Louis Jacobson is a GOVERNING contributor.E-mail: firstname.lastname@example.org
As expected, the Republicans had a strong night in the battle for the nation’s governorships. As of the wee hours of the morning -- with a number of key races still to be decided -- the GOP had gained a net eight governorships. That number could go up or down depending on how the remaining results shake out.
As expected, the Republicans flipped governorships in Iowa, Kansas, Michigan, New Mexico, Oklahoma, Pennsylvania, Tennessee and Wyoming. They also flipped seats in two more competitive races: Ohio and Wisconsin.
Meanwhile, the Democrats flipped GOP-held governorships in California and Hawaii, while Independent Lincoln Chafee took a previously Republican-held seat in Rhode Island.
However, a number of races that are yet to be decided will determine how much above or below eight seats the Republicans end up.
The results for the Democratic-held governorships in Illinois, Maine and Oregon remain too close to call. The same goes for the Republican-held governorships of Connecticut, Florida, Minnesota and Vermont.
Currently, the Republican candidate holds a narrow lead in Connecticut, Florida, Oregon and Maine (where an Independent candidate is the closest competitor). The Democrat holds a narrow lead in Illinois, Minnesota and Vermont.
If the Republicans were to run the table with these contests, they would end up with a net gain of 11 governorships. If the Democrats were to run the table, they would reduce the net GOP gains to four, which would be something of a disappointment for the GOP.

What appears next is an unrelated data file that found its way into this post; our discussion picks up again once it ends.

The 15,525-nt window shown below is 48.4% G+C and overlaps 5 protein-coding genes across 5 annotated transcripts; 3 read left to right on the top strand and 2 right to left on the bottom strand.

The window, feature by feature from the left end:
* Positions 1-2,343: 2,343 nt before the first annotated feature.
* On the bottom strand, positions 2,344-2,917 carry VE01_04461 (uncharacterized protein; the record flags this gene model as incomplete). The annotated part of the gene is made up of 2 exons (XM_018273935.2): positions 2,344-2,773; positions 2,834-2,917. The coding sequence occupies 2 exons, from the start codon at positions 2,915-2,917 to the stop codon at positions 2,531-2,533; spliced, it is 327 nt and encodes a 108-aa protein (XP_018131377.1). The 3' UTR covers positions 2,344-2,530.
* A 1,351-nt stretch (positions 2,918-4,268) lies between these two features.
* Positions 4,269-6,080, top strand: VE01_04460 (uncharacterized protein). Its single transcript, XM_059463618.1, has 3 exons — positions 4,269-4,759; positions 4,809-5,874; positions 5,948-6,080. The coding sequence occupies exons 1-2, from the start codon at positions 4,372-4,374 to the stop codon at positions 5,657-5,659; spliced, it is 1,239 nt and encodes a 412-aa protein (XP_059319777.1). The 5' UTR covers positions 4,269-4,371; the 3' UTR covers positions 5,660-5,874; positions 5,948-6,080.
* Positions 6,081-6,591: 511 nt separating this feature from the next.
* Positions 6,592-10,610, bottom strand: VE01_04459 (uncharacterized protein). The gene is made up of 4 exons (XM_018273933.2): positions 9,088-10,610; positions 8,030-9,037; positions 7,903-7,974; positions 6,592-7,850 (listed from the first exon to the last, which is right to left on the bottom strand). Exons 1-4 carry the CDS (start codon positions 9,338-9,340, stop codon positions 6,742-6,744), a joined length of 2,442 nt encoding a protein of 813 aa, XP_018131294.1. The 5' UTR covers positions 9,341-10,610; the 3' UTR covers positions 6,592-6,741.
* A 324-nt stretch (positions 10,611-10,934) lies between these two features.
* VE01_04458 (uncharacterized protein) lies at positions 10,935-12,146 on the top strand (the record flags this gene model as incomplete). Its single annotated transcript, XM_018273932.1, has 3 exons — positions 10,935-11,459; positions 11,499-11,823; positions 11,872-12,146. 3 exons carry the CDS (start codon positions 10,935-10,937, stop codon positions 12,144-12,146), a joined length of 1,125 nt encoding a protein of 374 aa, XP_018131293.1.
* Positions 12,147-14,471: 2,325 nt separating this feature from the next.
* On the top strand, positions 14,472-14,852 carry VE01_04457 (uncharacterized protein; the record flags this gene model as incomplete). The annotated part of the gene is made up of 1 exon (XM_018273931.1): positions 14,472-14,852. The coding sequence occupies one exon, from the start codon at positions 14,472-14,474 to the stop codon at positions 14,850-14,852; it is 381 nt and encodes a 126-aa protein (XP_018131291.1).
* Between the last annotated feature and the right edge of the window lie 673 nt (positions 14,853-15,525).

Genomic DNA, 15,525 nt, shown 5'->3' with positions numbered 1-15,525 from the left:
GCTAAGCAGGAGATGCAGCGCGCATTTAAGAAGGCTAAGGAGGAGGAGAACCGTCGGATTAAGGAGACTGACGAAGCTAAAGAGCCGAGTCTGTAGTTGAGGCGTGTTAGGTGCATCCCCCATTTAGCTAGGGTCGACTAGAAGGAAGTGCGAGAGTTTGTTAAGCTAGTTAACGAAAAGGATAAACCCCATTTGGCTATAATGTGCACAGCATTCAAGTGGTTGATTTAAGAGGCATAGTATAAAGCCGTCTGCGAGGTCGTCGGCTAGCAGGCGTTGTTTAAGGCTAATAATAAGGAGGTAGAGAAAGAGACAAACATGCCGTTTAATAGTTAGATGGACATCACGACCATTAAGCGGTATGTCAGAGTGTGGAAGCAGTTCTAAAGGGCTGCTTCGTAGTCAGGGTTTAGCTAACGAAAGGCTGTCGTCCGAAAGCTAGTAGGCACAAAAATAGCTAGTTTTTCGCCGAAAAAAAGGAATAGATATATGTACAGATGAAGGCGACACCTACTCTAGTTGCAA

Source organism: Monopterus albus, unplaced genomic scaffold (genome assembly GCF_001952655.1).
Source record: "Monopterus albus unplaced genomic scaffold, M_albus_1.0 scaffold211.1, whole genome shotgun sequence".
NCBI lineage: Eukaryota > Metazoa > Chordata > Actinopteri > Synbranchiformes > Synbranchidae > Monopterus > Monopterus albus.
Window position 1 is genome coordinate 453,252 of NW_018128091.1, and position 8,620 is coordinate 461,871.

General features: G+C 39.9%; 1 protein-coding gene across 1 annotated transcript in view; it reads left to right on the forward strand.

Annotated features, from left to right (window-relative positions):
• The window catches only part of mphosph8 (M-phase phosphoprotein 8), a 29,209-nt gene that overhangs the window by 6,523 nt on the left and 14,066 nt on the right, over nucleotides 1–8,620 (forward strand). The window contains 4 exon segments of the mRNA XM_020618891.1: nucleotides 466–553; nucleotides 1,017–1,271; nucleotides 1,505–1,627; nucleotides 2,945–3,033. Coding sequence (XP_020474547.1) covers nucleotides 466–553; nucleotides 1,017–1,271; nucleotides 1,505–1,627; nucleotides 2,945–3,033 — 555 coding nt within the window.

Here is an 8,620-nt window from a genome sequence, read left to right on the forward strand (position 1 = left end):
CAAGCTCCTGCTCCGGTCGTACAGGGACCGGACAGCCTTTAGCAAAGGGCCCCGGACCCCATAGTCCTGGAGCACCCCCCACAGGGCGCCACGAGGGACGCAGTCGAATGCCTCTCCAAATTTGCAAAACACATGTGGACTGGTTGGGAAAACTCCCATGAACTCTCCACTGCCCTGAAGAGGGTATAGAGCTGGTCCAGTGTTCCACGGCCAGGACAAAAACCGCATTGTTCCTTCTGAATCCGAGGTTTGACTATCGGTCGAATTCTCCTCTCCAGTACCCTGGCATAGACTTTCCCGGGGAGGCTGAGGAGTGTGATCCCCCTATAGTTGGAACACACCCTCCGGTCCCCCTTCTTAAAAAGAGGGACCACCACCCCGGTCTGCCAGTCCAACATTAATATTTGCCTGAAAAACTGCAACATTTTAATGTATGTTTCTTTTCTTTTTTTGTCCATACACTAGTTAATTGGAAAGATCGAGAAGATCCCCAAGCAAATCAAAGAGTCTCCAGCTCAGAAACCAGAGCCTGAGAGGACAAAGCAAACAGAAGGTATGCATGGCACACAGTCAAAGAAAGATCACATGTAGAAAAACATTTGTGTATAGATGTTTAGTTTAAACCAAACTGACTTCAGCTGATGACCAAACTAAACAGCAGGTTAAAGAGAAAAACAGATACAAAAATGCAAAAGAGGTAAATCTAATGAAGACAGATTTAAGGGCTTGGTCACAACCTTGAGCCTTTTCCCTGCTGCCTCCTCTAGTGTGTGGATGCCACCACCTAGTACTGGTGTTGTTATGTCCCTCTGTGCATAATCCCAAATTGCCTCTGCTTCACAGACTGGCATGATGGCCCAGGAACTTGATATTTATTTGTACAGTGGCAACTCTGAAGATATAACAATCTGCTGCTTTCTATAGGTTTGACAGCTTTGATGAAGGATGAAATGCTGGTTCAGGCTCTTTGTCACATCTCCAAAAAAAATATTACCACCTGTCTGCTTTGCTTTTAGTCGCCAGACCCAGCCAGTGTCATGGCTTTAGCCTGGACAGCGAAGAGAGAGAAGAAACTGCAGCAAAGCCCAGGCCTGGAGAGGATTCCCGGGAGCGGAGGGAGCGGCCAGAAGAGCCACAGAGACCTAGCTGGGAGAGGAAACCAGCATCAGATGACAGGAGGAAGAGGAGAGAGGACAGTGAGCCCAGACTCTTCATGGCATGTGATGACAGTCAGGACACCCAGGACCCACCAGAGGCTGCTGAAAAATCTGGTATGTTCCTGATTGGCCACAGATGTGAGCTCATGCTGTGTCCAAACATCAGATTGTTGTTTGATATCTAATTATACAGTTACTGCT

This range of possible and average gains were almost exactly in line with Governing’s final pre-election handicapping of the governor’s races.
Going into Election Day, the Democrats controlled 26 governorships, compared to 23 for the GOP and one Independent (Florida’s Charlie Crist). At the low end of what seem to be the possible GOP gains, they would still move to 27 governorships -- an absolute majority. At the highest end of the possible range, the GOP would control 34 governorships, or two-thirds of the 50-state total.
The Democrats held on to several seats that were competitive to one degree or another: Massachusetts, New Hampshire, Colorado, Maryland, Arkansas and New York.
The Republicans, for their part, kept control of several seats that were considered somewhat competitive, including South Carolina, Texas, New Mexico and Georgia.
The biggest potential upsets of the night would be a victory by Republican Tom Foley in Connecticut or by Republican Tom Emmer in Minnesota. Governing had rated both races Lean Democratic -- in play, but with a modest edge to the Democratic candidate. Republican wins by Brian Dubie in Vermont and Chris Dudley in Oregon would also be somewhat surprising, since both states, while rated tossups in our analysis, had been trending slightly Democratic as Election Day neared.
Among the biggest states, New York remained Democratic and Texas remained Republican, but California flipped to the Democrats while Ohio, Pennsylvania and Michigan shifted to the GOP. GOP-held Florida and Democratic-held Illinois are too close to call. The final results in these races will be important for shaping redistricting following the 2010 Census.
We’ll update the results as they trickle in Wednesday. Also, join us for an online live chat with the author at 2 p.m. ET Wednesday. GOVERNING will start accepting your questions at 9 a.m. ET.
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